The adoption requires us to make two trips to Ethiopia -- one to appear in court for the actual legal adoption in that country, and a second time to obtain the child's visa from the U.S. Embassy and to bring him home. Getting the court date established is a big deal, and ours is set for March 4th. The second trip is typically six to eight weeks later. If all goes well, Thomas should be at our home some time in April.

Monday, December 20, 2010

The Taste of Poetic Justice

When I was in school, we defined poetic justice as: "he who lives by the sword, dies by the sword". Its a common literary device, and tends to be very popular with readers or viewers of film.

But how sweet is the taste of a personal villain "getting theirs"? Most people have experienced a shadow of this -- when that sedan overtaking you on the road, clearly going twenty or more miles per hour over the speed limit, is pulled over by a cop a couple miles further down the road.

Yeah! That's what I'm talking about! Gives you a shot of personal moral justification.

Not too long ago, I had the opportunity to experience this on a somewhat grander scale. A former peer whom I felt had undermined me and helped bring about the end of an otherwise successful career, was in turn ousted from his role.

It left me with a kind of odd feeling, overall.

While I admit to a little fist pumping when I first got the word, enough time has passed, and I've moved on far enough to also feel an odd combination of pity and sympathy as well. While it pains me slightly to admit it, my former nemesis is actually a pretty talented guy. And while he might initially tell himself that he pulled the trigger on his departure, I think he'll have to deal with the fact eventually that he was voted off the island. And I know from personal experience, its kind of hard to do.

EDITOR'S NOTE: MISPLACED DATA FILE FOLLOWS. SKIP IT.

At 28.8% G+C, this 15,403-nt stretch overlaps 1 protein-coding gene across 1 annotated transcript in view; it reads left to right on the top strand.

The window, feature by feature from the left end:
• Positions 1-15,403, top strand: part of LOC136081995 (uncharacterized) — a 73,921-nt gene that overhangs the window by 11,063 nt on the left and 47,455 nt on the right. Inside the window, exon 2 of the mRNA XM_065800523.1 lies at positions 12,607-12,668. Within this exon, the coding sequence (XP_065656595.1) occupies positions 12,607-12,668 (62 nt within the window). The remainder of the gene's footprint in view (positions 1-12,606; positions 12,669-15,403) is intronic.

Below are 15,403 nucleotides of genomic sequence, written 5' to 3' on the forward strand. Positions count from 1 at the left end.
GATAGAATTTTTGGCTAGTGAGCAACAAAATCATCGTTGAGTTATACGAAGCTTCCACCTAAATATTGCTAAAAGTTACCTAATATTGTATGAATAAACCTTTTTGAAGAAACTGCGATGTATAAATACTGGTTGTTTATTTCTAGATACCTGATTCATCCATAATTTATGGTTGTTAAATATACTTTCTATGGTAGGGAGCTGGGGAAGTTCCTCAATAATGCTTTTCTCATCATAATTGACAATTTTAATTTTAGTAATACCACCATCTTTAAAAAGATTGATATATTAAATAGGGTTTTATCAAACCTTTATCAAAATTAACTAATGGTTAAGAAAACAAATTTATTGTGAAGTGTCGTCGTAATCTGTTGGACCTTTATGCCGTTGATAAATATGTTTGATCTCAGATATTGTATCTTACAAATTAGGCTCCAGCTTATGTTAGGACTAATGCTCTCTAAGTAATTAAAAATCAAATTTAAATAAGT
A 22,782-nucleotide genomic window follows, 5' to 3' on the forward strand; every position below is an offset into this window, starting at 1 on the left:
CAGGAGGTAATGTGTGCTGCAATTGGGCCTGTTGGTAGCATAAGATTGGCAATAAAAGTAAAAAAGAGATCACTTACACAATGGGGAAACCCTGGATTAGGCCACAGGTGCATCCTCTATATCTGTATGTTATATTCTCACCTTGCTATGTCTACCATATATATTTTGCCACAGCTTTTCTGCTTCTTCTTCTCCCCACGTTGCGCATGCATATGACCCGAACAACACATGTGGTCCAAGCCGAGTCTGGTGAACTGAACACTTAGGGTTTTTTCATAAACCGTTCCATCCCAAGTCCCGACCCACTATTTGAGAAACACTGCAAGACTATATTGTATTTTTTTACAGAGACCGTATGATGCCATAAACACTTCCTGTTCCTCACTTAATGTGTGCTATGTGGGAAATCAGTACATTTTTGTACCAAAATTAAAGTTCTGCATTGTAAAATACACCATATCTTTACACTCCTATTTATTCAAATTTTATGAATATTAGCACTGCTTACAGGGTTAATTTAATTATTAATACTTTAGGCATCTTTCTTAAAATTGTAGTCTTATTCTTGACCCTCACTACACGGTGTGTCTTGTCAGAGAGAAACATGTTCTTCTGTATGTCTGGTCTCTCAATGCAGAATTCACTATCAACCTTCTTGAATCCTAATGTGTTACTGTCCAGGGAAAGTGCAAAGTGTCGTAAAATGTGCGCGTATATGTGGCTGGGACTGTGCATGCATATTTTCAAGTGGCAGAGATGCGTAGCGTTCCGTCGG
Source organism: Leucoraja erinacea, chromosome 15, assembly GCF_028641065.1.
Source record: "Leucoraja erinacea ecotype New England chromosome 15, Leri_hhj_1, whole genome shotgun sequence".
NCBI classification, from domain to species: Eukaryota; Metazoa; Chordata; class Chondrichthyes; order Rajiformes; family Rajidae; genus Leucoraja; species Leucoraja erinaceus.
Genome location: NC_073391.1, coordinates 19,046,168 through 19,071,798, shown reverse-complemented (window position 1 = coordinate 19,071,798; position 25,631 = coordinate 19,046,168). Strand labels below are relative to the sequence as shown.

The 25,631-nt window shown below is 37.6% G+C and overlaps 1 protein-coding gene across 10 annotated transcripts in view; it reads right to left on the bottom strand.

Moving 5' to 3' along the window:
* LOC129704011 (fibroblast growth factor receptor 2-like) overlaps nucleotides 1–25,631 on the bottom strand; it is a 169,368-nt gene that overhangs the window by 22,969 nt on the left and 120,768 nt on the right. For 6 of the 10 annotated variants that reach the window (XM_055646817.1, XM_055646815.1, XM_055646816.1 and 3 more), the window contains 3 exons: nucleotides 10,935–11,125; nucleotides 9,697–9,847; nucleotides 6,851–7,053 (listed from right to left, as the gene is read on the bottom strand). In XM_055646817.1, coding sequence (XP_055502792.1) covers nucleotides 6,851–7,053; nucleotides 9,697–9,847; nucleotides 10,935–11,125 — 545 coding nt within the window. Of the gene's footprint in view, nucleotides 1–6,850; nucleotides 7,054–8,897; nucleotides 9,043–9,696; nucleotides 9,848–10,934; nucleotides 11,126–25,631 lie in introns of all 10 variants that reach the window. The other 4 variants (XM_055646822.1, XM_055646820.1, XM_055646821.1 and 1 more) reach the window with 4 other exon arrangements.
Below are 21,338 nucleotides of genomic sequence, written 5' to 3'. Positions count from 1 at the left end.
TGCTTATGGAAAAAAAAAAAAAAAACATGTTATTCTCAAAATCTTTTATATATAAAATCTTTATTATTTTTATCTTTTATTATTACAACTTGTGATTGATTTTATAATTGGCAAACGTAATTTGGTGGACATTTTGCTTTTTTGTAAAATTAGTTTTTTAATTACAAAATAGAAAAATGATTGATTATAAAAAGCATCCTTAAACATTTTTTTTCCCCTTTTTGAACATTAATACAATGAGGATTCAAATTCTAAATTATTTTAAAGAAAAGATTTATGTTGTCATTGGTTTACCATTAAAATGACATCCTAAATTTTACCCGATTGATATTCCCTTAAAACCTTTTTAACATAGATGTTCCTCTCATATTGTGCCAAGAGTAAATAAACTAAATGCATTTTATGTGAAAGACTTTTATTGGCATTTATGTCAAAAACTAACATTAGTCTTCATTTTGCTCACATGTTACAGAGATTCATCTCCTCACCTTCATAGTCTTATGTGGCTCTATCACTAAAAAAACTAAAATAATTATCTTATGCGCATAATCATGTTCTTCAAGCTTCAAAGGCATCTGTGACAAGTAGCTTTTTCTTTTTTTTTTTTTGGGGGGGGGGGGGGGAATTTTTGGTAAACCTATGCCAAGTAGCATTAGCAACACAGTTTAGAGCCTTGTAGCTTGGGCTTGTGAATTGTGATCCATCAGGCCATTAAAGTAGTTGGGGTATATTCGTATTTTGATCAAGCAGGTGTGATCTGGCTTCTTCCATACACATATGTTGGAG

Its an odd feeling, to not be dancing a jig.

When I reflect on the bigger picture, the same couple of business units that felled me, also caused the demise of no less than eight other senior executives in a span of twelve years. That business is a sausage making machine, with a butcher who keeps trying different cuts of meat when he doesn't like the taste of the sausage. Unfortunately the butcher never checks to see if there's something wrong inside the sausage grinder itself.